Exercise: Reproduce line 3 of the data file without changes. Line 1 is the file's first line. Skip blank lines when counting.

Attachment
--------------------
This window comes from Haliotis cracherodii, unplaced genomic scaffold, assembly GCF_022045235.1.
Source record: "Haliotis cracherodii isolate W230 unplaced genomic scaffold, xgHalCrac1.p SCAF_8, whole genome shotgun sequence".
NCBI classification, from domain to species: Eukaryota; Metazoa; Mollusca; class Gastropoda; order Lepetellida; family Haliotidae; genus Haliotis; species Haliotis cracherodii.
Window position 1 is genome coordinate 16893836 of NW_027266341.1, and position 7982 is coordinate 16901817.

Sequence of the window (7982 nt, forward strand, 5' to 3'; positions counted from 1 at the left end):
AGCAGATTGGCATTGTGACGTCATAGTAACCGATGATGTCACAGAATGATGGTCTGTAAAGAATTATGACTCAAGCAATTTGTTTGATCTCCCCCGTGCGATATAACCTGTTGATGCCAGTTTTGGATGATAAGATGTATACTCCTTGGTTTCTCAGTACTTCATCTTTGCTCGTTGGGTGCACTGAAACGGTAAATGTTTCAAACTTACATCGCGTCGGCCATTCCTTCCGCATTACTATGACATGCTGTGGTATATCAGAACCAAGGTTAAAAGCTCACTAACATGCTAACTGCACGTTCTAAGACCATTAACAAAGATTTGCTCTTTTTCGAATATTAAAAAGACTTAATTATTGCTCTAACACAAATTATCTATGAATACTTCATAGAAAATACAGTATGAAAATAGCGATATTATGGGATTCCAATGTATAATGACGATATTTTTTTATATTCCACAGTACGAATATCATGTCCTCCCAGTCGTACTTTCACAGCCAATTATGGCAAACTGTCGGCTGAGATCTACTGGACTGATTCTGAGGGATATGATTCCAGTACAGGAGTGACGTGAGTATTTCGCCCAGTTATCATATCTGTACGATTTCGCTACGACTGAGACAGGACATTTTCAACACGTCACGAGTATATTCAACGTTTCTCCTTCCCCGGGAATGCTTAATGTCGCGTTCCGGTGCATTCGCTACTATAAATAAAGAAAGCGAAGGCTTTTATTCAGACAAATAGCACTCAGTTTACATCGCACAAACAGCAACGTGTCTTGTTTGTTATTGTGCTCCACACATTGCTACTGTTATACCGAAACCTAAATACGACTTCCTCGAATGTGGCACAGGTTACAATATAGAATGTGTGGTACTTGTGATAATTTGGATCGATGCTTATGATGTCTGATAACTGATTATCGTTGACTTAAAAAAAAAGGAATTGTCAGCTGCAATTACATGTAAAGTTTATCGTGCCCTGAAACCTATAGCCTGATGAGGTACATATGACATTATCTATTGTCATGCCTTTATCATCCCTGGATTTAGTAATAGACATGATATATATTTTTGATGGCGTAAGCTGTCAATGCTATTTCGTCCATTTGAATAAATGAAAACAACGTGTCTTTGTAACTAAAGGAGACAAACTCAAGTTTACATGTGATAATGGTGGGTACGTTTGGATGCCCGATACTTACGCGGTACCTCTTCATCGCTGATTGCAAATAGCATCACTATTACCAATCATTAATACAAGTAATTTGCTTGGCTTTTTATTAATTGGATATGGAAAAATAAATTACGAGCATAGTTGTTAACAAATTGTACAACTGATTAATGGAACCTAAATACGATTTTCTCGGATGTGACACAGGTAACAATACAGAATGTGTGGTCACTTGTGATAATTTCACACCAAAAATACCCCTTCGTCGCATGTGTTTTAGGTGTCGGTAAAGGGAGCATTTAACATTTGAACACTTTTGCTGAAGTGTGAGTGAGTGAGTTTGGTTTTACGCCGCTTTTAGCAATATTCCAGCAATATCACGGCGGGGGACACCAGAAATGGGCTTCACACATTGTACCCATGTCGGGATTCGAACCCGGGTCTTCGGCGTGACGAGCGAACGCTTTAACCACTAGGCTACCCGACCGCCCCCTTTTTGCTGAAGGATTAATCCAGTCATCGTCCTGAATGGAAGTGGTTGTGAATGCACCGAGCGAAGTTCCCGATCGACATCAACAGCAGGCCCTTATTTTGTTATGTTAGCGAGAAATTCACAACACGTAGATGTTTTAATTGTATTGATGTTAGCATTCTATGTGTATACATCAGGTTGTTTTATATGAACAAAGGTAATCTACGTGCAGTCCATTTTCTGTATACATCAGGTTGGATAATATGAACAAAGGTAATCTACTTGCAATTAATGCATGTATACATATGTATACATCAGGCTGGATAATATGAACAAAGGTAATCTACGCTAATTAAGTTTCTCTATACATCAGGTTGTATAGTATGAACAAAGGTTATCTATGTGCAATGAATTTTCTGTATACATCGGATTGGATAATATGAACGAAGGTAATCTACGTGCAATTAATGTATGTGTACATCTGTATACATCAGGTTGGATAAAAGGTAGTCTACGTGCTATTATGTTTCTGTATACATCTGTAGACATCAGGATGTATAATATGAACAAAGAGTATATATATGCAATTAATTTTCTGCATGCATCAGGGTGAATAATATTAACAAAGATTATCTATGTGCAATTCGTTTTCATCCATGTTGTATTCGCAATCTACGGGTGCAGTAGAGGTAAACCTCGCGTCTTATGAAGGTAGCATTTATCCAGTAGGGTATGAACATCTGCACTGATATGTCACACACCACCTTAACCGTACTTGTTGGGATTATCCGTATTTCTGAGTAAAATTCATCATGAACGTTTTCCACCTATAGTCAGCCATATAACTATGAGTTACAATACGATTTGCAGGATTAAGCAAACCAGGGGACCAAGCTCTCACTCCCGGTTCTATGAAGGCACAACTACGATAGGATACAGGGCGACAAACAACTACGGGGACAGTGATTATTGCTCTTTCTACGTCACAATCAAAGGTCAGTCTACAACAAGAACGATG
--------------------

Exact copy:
NCBI classification, from domain to species: Eukaryota; Metazoa; Mollusca; class Gastropoda; order Lepetellida; family Haliotidae; genus Haliotis; species Haliotis cracherodii.